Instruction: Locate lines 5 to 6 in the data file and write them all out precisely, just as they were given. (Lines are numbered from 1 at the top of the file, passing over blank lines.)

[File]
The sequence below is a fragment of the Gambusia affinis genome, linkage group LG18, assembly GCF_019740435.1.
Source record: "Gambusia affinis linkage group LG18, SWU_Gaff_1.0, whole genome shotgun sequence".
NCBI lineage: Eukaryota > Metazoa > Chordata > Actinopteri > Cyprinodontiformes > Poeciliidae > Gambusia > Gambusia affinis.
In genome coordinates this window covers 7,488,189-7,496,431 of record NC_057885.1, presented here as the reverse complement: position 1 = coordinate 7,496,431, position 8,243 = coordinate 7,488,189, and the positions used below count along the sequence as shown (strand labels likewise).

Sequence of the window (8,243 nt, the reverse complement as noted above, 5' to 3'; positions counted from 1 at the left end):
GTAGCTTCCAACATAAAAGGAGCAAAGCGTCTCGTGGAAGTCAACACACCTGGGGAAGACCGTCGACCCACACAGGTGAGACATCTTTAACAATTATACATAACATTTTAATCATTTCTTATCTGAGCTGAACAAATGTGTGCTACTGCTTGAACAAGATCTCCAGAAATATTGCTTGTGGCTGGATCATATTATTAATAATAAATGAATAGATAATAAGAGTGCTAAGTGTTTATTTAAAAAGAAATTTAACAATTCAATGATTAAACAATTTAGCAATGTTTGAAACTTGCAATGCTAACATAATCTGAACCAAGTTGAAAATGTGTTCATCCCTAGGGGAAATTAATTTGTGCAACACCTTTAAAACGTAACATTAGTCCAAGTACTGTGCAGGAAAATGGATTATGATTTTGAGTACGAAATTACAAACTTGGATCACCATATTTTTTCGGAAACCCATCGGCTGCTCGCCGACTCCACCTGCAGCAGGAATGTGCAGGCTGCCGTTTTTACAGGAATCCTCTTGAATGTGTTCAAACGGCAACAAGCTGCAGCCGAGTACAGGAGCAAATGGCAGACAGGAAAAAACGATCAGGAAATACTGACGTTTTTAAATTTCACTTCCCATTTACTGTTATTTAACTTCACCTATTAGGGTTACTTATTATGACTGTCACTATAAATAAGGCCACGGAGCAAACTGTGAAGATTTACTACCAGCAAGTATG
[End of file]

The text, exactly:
Sequence of the window (8,243 nt, the reverse complement as noted above, 5' to 3'; positions counted from 1 at the left end):
GTAGCTTCCAACATAAAAGGAGCAAAGCGTCTCGTGGAAGTCAACACACCTGGGGAAGACCGTCGACCCACACAGGTGAGACATCTTTAACAATTATACATAACATTTTAATCATTTCTTATCTGAGCTGAACAAATGTGTGCTACTGCTTGAACAAGATCTCCAGAAATATTGCTTGTGGCTGGATCATATTATTAATAATAAATGAATAGATAATAAGAGTGCTAAGTGTTTATTTAAAAAGAAATTTAACAATTCAATGATTAAACAATTTAGCAATGTTTGAAACTTGCAATGCTAACATAATCTGAACCAAGTTGAAAATGTGTTCATCCCTAGGGGAAATTAATTTGTGCAACACCTTTAAAACGTAACATTAGTCCAAGTACTGTGCAGGAAAATGGATTATGATTTTGAGTACGAAATTACAAACTTGGATCACCATATTTTTTCGGAAACCCATCGGCTGCTCGCCGACTCCACCTGCAGCAGGAATGTGCAGGCTGCCGTTTTTACAGGAATCCTCTTGAATGTGTTCAAACGGCAACAAGCTGCAGCCGAGTACAGGAGCAAATGGCAGACAGGAAAAAACGATCAGGAAATACTGACGTTTTTAAATTTCACTTCCCATTTACTGTTATTTAACTTCACCTATTAGGGTTACTTATTATGACTGTCACTATAAATAAGGCCACGGAGCAAACTGTGAAGATTTACTACCAGCAAGTATG